“Terrific Hyderabadi/Arabic food. Mixed kebab platter Arabian style, qabsa is a must. Dessert Umm Ali is to die for.”
Balaji Ratanlal Mithai Bhandar
“Terrific sweets. Gulab jamun, Gajar ka halwa, ras malai, malai gewar, and ras Madhuri.”
Sagar Sarhadi’s Bazaar (1982)
“Captures the true flavour of Hyderabad, with the best Dakhini you can hear in a film.”
Viswanath’s Sagara Sangamam (1983)
“A story of unrequited love set in the heart of Hyderabad. Timeless scenes and backdrops.”
What draws Onir to Kashmir is its overwhelming hospitality. “I usually discover a place through its people and their stories and culture,” the director tells us from his home in Mumbai. In the past decade and a half, the filmmaker behind indies like I AM, Shab and My Brother… Nikhil has developed a close bond with the Valley. This year itself he has visited Srinagar at least four times. “My friends call me ‘half-Kashmiri’ now,” he laughs. Being born and brought up in the mountainous Bhutan might explain why Onir has found a kindred spirit in Srinagar. “Whenever I’m on a flight that’s crossing the Himalayan range, I don’t know something happens to me,” he says.
Onir first visited Kashmir in 2007 for script research and was put up at a hotel. Since then, he has made so many friends there that he never had to book himself into one again. Coming from a family with roots in Bangladesh (which later moved to Calcutta and ultimately, Thimphu), Onir draws a parallel between Kashmiris and Bengalis. “In both communities, the priests or Brahmins eat meat. Both are primarily rice eaters. Like Bengalis, all Kashmiris consider themselves poets and all they do is talk, talk and talk, especially politics,” he chuckles. No wonder the director has homed in on an adda in Srinagar—Ahdoo’s restaurant by the banks of Jhelum. If Onir is in town, goes the joke among his Kashmiri friends, you can find him at Ahdoo’s.
For Onir, it’s always the tucked-away gems of this state that merit a visit—places that speak to his wandering soul. Counted among the oldest Islamic shrines in Kashmir, the Khanqah-e-Moula, built in 1395, is one such haunt. With its papier mâché decorations and intricate wooden architecture, the shrine is a vision of tranquillity. “Inside, you can hear naa’t (verses) sung in Prophet Muhammed’s memory. It’s divine!” Unfortunately, the shrine has forbidden non-Muslims from its premises, a recent development that rightly enraged the otherwise soft-spoken filmmaker. “Once I lied and went in as ‘Abdullah Khan’ but last time, I decided to give them my real name. I was asked to go but I hope it’s a one-off thing.”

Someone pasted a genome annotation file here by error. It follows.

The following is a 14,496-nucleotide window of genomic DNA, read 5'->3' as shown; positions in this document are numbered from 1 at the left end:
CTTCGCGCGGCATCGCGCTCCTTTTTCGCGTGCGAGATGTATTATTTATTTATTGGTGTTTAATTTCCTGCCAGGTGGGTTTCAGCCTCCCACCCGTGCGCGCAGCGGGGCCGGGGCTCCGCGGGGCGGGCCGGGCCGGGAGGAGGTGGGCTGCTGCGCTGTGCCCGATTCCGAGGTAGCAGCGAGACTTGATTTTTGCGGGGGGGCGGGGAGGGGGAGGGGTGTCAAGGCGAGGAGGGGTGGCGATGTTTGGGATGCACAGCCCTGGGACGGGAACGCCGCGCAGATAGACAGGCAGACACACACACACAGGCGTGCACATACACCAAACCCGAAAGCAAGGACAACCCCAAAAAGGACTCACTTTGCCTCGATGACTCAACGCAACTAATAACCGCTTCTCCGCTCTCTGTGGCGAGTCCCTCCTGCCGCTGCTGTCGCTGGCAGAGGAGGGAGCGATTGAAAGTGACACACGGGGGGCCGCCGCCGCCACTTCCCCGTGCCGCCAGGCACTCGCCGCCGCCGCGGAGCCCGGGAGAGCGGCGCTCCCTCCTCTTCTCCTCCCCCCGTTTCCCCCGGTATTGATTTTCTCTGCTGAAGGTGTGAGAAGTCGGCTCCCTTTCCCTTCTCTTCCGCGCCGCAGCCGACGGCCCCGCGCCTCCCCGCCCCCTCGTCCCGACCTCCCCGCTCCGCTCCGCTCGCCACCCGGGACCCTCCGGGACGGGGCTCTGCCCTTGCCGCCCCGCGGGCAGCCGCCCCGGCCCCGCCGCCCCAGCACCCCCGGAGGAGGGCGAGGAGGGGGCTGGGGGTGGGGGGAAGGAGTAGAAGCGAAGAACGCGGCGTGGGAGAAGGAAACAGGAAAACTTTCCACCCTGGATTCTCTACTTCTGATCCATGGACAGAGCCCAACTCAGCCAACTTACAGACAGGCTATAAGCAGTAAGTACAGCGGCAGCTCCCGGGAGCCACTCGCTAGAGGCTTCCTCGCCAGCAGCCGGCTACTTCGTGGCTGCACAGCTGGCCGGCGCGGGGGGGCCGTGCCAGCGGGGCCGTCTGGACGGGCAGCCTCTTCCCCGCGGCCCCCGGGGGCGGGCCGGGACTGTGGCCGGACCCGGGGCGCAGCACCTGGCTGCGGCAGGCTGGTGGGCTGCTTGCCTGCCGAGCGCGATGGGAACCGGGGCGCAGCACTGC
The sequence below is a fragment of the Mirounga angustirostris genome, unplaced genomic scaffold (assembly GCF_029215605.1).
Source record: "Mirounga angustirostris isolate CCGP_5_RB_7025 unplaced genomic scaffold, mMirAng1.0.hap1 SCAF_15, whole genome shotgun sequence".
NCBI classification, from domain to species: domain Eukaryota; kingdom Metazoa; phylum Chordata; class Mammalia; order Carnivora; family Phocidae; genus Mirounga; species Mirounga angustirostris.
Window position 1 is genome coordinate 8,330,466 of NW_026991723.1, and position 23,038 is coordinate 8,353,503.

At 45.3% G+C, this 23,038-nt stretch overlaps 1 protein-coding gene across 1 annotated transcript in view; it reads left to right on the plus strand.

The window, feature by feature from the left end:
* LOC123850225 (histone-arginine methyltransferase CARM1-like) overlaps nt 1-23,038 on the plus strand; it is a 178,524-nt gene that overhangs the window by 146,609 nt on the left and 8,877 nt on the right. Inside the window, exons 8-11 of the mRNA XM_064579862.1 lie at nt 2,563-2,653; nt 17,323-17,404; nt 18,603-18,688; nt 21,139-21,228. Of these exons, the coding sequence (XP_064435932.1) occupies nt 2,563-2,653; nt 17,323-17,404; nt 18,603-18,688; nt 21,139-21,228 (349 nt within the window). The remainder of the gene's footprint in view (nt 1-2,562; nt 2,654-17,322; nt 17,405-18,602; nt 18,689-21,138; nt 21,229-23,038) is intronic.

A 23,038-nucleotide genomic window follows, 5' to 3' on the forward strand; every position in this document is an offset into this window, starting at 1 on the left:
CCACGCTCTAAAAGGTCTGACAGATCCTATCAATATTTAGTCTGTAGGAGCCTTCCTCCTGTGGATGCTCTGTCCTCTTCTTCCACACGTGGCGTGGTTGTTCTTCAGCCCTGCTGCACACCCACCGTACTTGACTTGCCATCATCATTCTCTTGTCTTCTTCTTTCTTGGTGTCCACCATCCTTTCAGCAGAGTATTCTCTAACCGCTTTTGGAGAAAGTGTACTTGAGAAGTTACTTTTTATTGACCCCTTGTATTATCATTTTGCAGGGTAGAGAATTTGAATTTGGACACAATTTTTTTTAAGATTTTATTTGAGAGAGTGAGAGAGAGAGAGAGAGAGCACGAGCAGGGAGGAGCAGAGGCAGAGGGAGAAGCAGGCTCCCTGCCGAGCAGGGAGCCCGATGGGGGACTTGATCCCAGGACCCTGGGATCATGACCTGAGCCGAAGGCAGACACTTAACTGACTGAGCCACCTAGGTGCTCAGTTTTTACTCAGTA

To Indians, a commonly held sentiment about Kashmir is that it is “paradise on earth.” Bollywood has only served to reinforce this poetic view. “I am sorry there’s so much pain and anguish there,” Onir counters. “The human cost of this ongoing tragedy is incalculable. The Kashmiri Pandits who were driven out of their home are still homeless. People who stayed back are stuck in a constant cycle of mental and physical violence. How can you call it paradise?” In 2019, the Indian government revoked the controversial Article 370 that gave the state a rare autonomy. “When I read media reports of the so-called ‘New Kashmir’ I find those emotions absent in the people I meet. I feel the first step towards becoming one is to learn to listen to the other.”
“The papier mâché art work that adorn the walls of this dargah are beautiful. Recently there was huge outrage when an attempt to ‘renovate’ the dargah started and they took off the old paintings instead of working on what was there. Though the work was stopped, a part of the papier mâché work is unfortunately already destroyed.”
“Architecture and history of Kashmir from another era. Situated in the middle of a water body, the single stone Shiva temple is stunning.”
Floating vegetable market
“I just love the ambience, the camaraderie between the boatmen, drinking kahwa (Kashmiri tea) and girdah from one of the floating boats is a unique experience at dawn.”
“It’s a wooden bridge. Walk around this old quarter to experience ancient Kashmiri heritage and architecture.”
“Try Kashmiri pulao and wash it down with kahwa later. When I am there I forget my diet plans. I know the next day I will need to jog by the Jhelum for 5 km at least.”
“Located in Wazpora, what is special about this place is that they allow you a glimpse into their kitchen and the cooking process. Also because they serve at weddings the taste is more attuned to Kashmiri palette than tourists.”
“This first floor tea room in Laal Chowk has a very artistic decor and offers views of the Jhelum. Sometimes this space has art exhibitions featuring local artists. Sit there, order noon chai with harissa and tsot.”
Musa Syeed’s Valley of Saints (2012)
“The Kashmiri language film mixes documentary with fiction.”
Aamir Bashir’s Harud (2010)
“A poignant narrative of an insider. Shot beautifully, it is one of the few films that show the Kashmiri experience from a Kashmiri himself.”
Shaikh Ayaz is the kind of writer, who, say if he's in Melbourne will gladly skip the MCG for any art museum. But the problem is there aren't that many great art museums in Melbourne. Also, he's running out of professorial, serious-looking turtlenecks that help him, as he says, fit into the whole arty-farty culture.